The Board of Governors establishes the John Carroll Awards to honor outstanding alumni for career achievement, volunteer service to Georgetown, and community involvement. The first John Carroll Awards dinner is held in Washington, D.C.
The association expands its offices by acquiring an adjoining townhouse. The undergraduate class of 1953 presents a trophy room for the new gymnasium as well as a plaque establishing the Georgetown Athletic Hall of Fame.
The alumni association establishes the Alumni Annual Fund, Georgetown's first true annual giving program.
The Board of Governors establishes a committee - the forerunner of the Annual Fund Council - to guide the annual giving program.
The association establishes the William Gaston Award for outstanding alumnus or alumna in the field of education.
The first Alumni College is held. Homecoming resumes after a 13-year hiatus.
The Council of Club Presidents - the forerunner of the Regional Club Council - is formed.
An additional adjoining townhouse on 36th Street NW is added to Alumni House.
The association offers the first alumni travel program.
The association computerizes its alumni records. Coordinating with the university's office of public relations, the association merges its Georgetown Alumni Magazine and Alumni Newsletter with the university's Georgetown Record, resulting in Georgetown Magazine.
The association's career functions are transferred to the office of student affairs. The Board of Governors establishes the Patrick Healy Award to honor outstanding individuals who are not Georgetown alumni. The awards are given as part of the John Carroll Weekend.
The Athletic Hall of Fame is revived.
The Board of Governors proposes and approves changes to the Alma Mater to reflect the inclusion of women on campus. Hoyas Unlimited, the support organization for Georgetown athletics, integrates its operations into those of the alumni association and the Annual Fund. The Alumni College is revived.
Another townhouse on 36th Street NW is added to Alumni House.
The Board of Governors approves the construction of an alumni residence at 3601 O Street NW, to be named in honor of former Executive Secretary James P. Reed, to accommodate association and university social functions as well as provide a residence for the association's executive secretary.
Following two years of negotiations, the Board of Governors votes to integrate into a unified office of alumni and university relations. A lawsuit by a handful of alumni challenges the corporate mechanics of this change. The litigation was subsequently settled with revisions to the corporate structure but preservation of the functional integration of the association within the university.
The Law Affairs committee of the Board of Governors is reconstituted as the National Law Alumni Board.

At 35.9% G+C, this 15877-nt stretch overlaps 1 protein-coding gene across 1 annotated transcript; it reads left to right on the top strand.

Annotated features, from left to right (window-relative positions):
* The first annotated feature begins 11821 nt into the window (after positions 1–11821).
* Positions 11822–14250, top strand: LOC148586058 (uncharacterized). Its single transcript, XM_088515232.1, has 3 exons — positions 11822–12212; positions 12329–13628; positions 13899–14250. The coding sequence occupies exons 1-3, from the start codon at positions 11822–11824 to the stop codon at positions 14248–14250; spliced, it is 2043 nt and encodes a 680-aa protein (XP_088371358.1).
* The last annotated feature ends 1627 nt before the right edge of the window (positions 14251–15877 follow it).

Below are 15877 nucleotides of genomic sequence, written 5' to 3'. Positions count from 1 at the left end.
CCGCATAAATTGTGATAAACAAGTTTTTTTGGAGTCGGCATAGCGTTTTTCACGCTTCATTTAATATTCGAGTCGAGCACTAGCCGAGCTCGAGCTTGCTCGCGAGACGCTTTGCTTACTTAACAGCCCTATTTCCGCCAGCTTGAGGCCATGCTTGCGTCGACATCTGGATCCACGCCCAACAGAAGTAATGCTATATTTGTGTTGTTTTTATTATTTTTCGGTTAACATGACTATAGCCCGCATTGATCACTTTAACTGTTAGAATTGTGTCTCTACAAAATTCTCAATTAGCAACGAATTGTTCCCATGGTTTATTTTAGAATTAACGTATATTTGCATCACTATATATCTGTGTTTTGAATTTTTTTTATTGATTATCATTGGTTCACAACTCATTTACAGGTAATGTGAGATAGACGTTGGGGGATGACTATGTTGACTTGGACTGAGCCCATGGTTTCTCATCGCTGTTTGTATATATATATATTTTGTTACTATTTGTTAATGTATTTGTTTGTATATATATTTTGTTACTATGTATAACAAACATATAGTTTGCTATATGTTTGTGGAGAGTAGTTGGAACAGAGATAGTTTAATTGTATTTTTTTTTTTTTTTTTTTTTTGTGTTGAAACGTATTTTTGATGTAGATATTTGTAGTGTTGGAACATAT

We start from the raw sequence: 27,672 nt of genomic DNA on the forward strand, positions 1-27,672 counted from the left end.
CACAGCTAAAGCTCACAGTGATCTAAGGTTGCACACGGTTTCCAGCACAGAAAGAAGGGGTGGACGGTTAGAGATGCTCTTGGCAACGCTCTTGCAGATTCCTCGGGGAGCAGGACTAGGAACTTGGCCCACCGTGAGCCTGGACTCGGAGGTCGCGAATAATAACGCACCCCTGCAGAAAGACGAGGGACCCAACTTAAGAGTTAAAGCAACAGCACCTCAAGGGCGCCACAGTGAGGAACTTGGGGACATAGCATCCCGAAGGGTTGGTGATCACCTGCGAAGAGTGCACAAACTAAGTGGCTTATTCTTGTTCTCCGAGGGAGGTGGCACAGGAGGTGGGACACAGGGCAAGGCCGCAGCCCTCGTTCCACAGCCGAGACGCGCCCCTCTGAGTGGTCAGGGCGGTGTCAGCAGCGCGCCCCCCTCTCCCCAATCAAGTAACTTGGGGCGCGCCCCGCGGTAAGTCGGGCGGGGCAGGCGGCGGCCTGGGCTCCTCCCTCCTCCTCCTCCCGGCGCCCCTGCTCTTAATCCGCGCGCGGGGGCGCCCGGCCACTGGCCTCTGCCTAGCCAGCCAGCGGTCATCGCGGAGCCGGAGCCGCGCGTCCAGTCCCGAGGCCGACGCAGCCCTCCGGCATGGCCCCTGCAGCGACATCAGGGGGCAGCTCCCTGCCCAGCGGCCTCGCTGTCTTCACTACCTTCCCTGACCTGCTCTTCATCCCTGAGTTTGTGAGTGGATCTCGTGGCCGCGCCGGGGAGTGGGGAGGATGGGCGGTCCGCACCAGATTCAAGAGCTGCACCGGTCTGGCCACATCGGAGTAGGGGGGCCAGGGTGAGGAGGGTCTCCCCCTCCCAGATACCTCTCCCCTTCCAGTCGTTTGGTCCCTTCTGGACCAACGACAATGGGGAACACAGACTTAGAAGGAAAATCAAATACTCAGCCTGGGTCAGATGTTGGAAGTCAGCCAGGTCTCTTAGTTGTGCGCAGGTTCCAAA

Georgetown celebrates its bicentennial anniversary. A satellite linked video feed allows alumni in major cities across the country to view the events.
New alumni service awards - the Paul Dean (law), Founders' (medical), Apollonian (dental), and Pat Reed (Board of Governors) - join the Gaston Award, now honoring outstanding service by undergraduate alumni.
The Board of Governors publishes the association strategic plan. An online alumni career network is initiated, with more than 10,000 alumni volunteering to assist students and fellow alumni with employment contacts and counsel. At more than 16,000 participants, it is the largest alumni volunteer effort at Georgetown.
Hoyasonline, the alumni Web site, goes live. The Web site will eventually provide an online directory, career directory and career networking information, alumni news, events registration, class notes, class and regional club information, and information on association services.
With Alumni House in serious disrepair, alumni association staff move to 2115 Wisconsin Avenue NW. The Board of Governors holds its first summer planning retreat.
Alumni House renovation planning begins. The alumni travel program is revived.
Revisions to the association bylaws, refocusing the association on advancement efforts through the class and regional club organizational structures, are approved.
The Timothy and Linda O'Neill Alumni Welcome Center is opened as part of new law campus construction.
The renovated Alumni House, now named for philanthropists Robert (F'48) and Bernice Wagner, opens at 3604 O Street NW.
The Board of Governors created 13 Student Governors representatives from all campuses at Georgetown University to be liaisons to the Association and the student population.
The Georgetown University Alumni Association Faculty Appreciation Award is created to honor faculty participation in Association outreach.